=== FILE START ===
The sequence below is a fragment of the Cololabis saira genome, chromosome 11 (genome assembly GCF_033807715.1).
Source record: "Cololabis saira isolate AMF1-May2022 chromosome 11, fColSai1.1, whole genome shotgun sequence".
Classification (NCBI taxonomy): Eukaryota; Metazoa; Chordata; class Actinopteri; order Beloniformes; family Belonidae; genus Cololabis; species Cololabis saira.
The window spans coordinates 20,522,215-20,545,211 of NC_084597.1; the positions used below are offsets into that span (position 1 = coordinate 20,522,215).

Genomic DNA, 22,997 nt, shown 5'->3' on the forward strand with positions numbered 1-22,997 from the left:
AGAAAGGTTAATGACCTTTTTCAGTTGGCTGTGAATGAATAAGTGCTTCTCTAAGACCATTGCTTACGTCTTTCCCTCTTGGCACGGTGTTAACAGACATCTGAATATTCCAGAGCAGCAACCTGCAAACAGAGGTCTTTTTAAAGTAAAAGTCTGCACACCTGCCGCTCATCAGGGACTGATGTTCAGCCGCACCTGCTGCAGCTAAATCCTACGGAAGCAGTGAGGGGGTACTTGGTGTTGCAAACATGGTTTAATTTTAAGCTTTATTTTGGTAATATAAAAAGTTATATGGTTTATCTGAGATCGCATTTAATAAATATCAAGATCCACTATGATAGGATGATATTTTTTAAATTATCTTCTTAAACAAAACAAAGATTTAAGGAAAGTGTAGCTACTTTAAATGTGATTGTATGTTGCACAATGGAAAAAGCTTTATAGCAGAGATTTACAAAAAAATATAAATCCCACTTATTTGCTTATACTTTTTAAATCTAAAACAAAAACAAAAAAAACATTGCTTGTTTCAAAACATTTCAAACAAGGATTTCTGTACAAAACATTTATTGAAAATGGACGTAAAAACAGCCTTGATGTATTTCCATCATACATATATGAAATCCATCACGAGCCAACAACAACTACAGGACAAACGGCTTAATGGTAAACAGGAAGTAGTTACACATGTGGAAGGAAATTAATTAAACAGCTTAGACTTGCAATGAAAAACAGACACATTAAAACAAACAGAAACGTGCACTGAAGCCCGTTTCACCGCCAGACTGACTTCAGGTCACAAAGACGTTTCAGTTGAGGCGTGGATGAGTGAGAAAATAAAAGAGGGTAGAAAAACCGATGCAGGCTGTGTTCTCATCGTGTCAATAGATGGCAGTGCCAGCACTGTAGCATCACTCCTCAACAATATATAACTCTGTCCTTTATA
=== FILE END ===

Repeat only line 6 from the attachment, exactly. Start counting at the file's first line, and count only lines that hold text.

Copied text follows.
AGAAAGGTTAATGACCTTTTTCAGTTGGCTGTGAATGAATAAGTGCTTCTCTAAGACCATTGCTTACGTCTTTCCCTCTTGGCACGGTGTTAACAGACATCTGAATATTCCAGAGCAGCAACCTGCAAACAGAGGTCTTTTTAAAGTAAAAGTCTGCACACCTGCCGCTCATCAGGGACTGATGTTCAGCCGCACCTGCTGCAGCTAAATCCTACGGAAGCAGTGAGGGGGTACTTGGTGTTGCAAACATGGTTTAATTTTAAGCTTTATTTTGGTAATATAAAAAGTTATATGGTTTATCTGAGATCGCATTTAATAAATATCAAGATCCACTATGATAGGATGATATTTTTTAAATTATCTTCTTAAACAAAACAAAGATTTAAGGAAAGTGTAGCTACTTTAAATGTGATTGTATGTTGCACAATGGAAAAAGCTTTATAGCAGAGATTTACAAAAAAATATAAATCCCACTTATTTGCTTATACTTTTTAAATCTAAAACAAAAACAAAAAAAACATTGCTTGTTTCAAAACATTTCAAACAAGGATTTCTGTACAAAACATTTATTGAAAATGGACGTAAAAACAGCCTTGATGTATTTCCATCATACATATATGAAATCCATCACGAGCCAACAACAACTACAGGACAAACGGCTTAATGGTAAACAGGAAGTAGTTACACATGTGGAAGGAAATTAATTAAACAGCTTAGACTTGCAATGAAAAACAGACACATTAAAACAAACAGAAACGTGCACTGAAGCCCGTTTCACCGCCAGACTGACTTCAGGTCACAAAGACGTTTCAGTTGAGGCGTGGATGAGTGAGAAAATAAAAGAGGGTAGAAAAACCGATGCAGGCTGTGTTCTCATCGTGTCAATAGATGGCAGTGCCAGCACTGTAGCATCACTCCTCAACAATATATAACTCTGTCCTTTATA